HinduPost is the voice of Hindus. Support us. Protect Dharma

Will you help us hit our goal?

HinduPost is the voice of Hindus. Support us. Protect Dharma
31.1 C
Varanasi
Sunday, August 14, 2022

Bharat’s defence sector exports rise, France’s Safran bets big on Bharat

Bharat is giving a big push to its global defence exports across continents, which was unimaginable few years back and also emerging as a base for global aerospace majors like Safran from France that can lead to third country exports in future.

Bharat’s defence exports touched a record of Rs 13,000 crore in 2021-2022, stated Bharat’s Defence Secretary Ajay Kumar. The private sector has played a significantly important role in aerospace manufacturing — both in manned and unmanned aircraft.

“The total defence export in 2021-2022 stands at Rs 13,000 crore,” stated Defence Secretary Kumar.

According to a report in a news portal, Sanjay Jaju, additional secretary in the Department of Defence Production, said the increase in exports stood at “eight times” of what it was around five years ago.

The ratio of exports between government-owned defence public sector undertakings (PSU) and private firms, stood at 10:90 earlier, at present it is 30:70.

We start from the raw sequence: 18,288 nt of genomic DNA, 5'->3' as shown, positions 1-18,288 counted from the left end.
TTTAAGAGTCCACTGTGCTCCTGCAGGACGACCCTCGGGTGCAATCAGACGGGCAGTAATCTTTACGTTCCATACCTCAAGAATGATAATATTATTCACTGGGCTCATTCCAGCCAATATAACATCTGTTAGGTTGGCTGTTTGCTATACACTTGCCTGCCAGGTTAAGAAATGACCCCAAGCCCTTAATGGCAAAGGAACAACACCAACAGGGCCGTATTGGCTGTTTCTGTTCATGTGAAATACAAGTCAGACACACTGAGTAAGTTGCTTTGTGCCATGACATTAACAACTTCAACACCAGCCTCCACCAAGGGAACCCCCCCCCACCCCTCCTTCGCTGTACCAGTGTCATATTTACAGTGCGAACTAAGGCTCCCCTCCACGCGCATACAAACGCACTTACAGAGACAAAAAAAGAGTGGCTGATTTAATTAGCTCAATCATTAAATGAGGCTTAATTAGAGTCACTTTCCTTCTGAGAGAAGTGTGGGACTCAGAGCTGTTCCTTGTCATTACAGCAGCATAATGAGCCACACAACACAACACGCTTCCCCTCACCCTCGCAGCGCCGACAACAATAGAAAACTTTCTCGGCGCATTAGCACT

The news report stated that its sources said the reason behind rise in defence PSU share from 10 per cent to 30 per cent is the nearly Rs 2,500 crore deal that Bharat made with Philippines for the BrahMos missiles.

Sources also said that a majority of the country’s defence export is in the aerospace sector, where Bharatiya firms have been manufacturing several parts, including fuselage for foreign companies.

For example, all fuselages of American attack helicopter Apache sold across the world are now made in Bharat by a joint venture between Boeing and Tata. Similarly, companies like Adani Defence and Lohia Group are making fuselages for several Israeli drones, the report stated.

According to the defence ministry data, Bharat’s defence exports recorded nearly a six- fold increase between 2017 and 2021, shooting up from Rs 1,520 crore to Rs 8,435 crore during that period.